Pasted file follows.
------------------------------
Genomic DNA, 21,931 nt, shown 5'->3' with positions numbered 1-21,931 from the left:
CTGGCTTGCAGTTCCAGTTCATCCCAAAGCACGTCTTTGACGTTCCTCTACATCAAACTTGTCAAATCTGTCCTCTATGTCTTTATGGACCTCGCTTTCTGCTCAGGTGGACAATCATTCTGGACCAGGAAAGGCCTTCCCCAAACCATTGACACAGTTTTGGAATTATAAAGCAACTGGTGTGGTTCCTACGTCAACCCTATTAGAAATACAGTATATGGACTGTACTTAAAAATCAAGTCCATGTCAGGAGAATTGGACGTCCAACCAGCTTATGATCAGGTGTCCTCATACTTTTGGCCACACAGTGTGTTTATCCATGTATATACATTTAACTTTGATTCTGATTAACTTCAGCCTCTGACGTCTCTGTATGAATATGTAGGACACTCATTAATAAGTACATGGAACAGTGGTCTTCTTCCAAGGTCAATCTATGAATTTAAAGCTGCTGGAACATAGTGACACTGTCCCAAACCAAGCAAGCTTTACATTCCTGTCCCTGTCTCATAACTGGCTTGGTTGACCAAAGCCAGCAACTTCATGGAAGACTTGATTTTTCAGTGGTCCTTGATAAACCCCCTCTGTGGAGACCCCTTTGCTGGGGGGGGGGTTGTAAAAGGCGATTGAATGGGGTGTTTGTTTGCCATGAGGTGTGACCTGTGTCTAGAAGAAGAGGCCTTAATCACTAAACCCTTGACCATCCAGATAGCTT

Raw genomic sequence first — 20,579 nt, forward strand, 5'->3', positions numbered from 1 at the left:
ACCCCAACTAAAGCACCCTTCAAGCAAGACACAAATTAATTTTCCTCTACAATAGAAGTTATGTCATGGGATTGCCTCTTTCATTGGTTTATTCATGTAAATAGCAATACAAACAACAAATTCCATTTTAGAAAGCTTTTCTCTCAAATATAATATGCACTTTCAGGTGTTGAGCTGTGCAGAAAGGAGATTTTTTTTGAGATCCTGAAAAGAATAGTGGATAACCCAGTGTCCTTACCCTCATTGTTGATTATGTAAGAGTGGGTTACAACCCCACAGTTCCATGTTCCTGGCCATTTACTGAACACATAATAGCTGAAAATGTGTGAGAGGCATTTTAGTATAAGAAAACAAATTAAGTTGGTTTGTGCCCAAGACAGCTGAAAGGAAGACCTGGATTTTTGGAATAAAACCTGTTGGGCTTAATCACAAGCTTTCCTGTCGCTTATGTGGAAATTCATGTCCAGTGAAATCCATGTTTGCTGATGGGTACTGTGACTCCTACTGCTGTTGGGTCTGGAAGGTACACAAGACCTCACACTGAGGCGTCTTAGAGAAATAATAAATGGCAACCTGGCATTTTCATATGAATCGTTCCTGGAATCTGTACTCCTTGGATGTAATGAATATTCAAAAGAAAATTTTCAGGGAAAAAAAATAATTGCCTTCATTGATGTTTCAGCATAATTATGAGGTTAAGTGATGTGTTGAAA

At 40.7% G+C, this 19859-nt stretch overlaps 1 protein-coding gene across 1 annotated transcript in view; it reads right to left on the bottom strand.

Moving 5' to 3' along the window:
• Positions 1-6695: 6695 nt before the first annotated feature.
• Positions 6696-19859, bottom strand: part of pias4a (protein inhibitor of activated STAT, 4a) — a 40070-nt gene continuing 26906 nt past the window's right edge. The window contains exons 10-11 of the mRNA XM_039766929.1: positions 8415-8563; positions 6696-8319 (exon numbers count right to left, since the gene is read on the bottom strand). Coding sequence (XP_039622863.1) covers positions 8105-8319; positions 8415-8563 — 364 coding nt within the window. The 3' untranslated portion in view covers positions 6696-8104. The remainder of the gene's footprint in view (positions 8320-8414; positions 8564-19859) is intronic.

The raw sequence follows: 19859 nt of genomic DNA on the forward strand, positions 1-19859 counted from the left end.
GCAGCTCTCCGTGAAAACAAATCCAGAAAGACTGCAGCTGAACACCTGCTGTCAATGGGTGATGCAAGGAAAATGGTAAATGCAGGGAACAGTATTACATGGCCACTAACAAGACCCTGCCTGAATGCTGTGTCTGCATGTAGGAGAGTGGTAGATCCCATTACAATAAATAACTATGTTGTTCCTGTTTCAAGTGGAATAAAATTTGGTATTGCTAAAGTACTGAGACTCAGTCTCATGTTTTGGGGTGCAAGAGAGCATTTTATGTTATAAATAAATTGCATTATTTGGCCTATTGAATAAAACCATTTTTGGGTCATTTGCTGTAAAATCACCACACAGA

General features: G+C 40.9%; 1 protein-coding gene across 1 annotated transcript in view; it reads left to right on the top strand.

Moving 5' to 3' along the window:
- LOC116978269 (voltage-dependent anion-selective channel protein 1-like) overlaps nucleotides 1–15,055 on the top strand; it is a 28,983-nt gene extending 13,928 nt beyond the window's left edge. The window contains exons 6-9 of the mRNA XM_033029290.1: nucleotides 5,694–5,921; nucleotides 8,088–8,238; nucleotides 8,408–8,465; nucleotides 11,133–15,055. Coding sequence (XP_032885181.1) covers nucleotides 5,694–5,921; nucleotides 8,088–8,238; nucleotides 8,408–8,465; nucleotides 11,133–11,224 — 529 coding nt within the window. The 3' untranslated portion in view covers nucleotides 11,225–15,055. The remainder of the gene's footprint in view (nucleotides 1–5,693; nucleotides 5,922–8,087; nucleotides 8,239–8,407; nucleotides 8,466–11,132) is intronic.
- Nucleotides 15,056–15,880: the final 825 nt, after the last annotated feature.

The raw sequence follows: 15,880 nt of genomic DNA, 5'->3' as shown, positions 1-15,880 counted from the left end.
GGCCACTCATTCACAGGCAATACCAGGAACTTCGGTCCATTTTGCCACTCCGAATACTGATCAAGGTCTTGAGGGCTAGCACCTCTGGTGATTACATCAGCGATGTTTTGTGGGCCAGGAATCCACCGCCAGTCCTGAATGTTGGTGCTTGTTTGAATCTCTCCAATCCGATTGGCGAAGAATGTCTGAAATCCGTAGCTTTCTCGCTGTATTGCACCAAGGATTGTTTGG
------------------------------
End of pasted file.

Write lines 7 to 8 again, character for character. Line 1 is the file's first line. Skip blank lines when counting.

• Positions 1-6695: 6695 nt before the first annotated feature.
• Positions 6696-19859, bottom strand: part of pias4a (protein inhibitor of activated STAT, 4a) — a 40070-nt gene continuing 26906 nt past the window's right edge. The window contains exons 10-11 of the mRNA XM_039766929.1: positions 8415-8563; positions 6696-8319 (exon numbers count right to left, since the gene is read on the bottom strand). Coding sequence (XP_039622863.1) covers positions 8105-8319; positions 8415-8563 — 364 coding nt within the window. The 3' untranslated portion in view covers positions 6696-8104. The remainder of the gene's footprint in view (positions 8320-8414; positions 8564-19859) is intronic.